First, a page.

Event – Panel to assess whether Inspire’s neurostimulation can send patients to sleep


Neurostimulation is now firmly established as a therapy for disorders including the motor symptoms of Parkinson’s disease, epilepsy and depression. Next month, an FDA advisory panel will decide whether a similar technique has a future in the US as a treatment for obstructive sleep apnoea (OSA).

The Inspire II Upper Airway Stimulator, developed by Inspire Medical Systems, will be assessed by the FDA’s Anesthesiology & Respiratory Therapy Devices panel on February 20. It is based on technology spun out from Medtronic in 2007 and works by delivering shocks to the hypoglossal nerve, moving the patient’s tongue forwards and preventing it obstructing their breathing. With compliance with current OSA devices poor, a positive vote could allow Inspire to breathe new life into the US market.


At the moment, treatment for OSA focuses on continuous positive airway pressure (CPAP) devices, which keep patients’ airways open by using mild air pressure, essentially forcing air down patients’ throats. The patient has to wear a mask covering the nose or mouth or both, and sleep can be disrupted by the sensation of air flow or the noise of the pump.

With this in mind it is easy to see why patients are resistant to using these devices – long-term compliance with CPAP is estimated at around 50-80%, fairly low considering that OSA patients can die in their sleep.

Inspire II is implanted in a similar fashion to Cyberonics’ VNS device, which stimulates the vagus nerve in the neck in order to treat epilepsy (Therapeutic focus – Responsive neurostimulator technology shocks epilepsy market, December 10, 2013). A stimulator (pictured) is placed permanently in the chest, with leads attached to the hypoglossal nerve in the jaw. This requires a second incision just under the chin.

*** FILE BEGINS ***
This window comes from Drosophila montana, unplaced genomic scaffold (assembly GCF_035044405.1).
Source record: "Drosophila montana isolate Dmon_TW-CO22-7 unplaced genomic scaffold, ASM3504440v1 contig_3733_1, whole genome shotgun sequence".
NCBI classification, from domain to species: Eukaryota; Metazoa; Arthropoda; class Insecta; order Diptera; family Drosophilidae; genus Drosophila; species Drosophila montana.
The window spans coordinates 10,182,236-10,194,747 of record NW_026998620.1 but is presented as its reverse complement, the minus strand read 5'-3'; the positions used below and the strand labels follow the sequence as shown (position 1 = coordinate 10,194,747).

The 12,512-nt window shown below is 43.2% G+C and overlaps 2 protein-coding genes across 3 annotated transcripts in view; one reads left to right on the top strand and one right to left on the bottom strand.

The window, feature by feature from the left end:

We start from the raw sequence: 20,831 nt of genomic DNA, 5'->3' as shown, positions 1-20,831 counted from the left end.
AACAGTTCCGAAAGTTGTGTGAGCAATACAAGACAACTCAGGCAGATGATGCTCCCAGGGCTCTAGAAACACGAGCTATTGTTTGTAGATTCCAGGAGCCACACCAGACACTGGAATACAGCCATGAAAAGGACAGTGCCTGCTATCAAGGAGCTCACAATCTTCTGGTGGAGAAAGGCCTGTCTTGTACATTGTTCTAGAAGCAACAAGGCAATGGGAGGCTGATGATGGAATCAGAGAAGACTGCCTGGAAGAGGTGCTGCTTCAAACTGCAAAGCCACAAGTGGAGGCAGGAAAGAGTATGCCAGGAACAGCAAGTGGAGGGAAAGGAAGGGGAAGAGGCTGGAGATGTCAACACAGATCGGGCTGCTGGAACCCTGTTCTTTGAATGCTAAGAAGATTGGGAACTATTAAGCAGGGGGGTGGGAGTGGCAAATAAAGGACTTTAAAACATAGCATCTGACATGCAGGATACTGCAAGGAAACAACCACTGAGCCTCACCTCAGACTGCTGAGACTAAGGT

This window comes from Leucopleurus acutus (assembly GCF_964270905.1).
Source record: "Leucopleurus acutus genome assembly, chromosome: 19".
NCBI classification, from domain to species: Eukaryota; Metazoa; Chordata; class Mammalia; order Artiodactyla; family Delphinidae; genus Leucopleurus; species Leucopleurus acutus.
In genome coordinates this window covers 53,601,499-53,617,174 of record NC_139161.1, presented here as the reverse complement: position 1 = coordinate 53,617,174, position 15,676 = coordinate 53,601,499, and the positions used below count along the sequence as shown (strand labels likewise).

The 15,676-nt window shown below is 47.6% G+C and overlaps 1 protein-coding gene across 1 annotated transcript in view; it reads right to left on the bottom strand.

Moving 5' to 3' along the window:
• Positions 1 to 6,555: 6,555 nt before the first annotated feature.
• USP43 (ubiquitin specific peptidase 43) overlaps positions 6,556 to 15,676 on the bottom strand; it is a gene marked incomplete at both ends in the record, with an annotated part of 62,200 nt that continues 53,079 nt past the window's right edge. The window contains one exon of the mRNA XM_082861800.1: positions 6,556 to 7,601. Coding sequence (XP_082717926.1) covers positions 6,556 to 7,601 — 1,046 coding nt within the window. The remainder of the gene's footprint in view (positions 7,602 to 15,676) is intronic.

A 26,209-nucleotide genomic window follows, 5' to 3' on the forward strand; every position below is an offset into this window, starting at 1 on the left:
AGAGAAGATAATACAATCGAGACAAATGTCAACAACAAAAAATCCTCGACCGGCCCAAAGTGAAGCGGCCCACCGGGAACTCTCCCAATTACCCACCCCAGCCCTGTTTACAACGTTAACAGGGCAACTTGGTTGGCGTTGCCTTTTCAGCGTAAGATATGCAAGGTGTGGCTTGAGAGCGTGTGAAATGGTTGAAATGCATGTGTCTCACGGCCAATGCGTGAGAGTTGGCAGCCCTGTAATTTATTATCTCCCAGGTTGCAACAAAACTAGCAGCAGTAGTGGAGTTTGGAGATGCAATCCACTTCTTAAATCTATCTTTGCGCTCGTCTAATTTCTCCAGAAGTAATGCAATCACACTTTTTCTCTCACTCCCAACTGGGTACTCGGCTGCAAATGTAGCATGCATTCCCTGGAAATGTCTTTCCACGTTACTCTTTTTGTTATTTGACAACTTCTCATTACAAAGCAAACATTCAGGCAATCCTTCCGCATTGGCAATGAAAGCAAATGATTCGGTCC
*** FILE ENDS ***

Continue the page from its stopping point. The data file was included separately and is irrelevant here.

Naturally an implant will eliminate adherence issues, something the FDA will doubtless take into account when considering whether to approve Inspire II. But it will not concern the panel, which will instead focus on data from the US pivotal trial, Star, which enrolled 126 patients with moderate to severe OSA who were intolerant to CPAP.

Use of Inspire II caused a statistically significant 68% median reduction in apnoea hypopnea index (AHI) – a measure of incidences of pauses in breathing of at least 10 seconds and of incidences of shallow breathing. Patients with Inspire II implants had an average of 9.0 events per hour compared with 29.3 events per hour in untreated patients. The device also produced a 70% median reduction in oxygen desaturation index.


In a second phase of the study, 46 patients responding to treatment after a year’s use were randomised to either continue therapy or have the device switched off for a week. A significant difference was seen between the two groups with respect to the change in AHI scores; those whose therapy had been withdrawn had a score of 25.8 compared with 7.6 events per hour in the continuous stimulation group.

The efficacy data look good, then. As for safety, the rate of procedure-related serious adverse events was less than 2%: two patients needed to have the device repositioned to resolve discomfort. Temporary tongue weakness was seen in 18% of patients; this resolved over a period of days to weeks.

The lack of a control group ought to be acceptable given that Inspire is seeking approval in patients who are unsuitable for other therapy.

But almost a third of the patients in the trial saw no benefit from the stimulator, and there are suggestions that it might be unsuitable for obese patients, in whom OSA is more common. The Star trial excluded patients with a body mass index of 32 or more; obesity is defined as a BMI of more than 30.

Perhaps the most probable outcome from the panel meeting will be a recommendation for approval in a fairly narrow population: OSA patients with a body mass index of less than 32 – or maybe less than 30 – who cannot or will not accept CPAP therapy.

Still, a limited approval is still something, and OSA is a growing problem in the US. The panel vote could open a whole new market for neurostimulation.

Trial name Trial ID
Star NCT01161420

To contact the writer of this story email Elizabeth Cairns in London at elizabethc@epvantage.com or follow @LizEPVantage on Twitter

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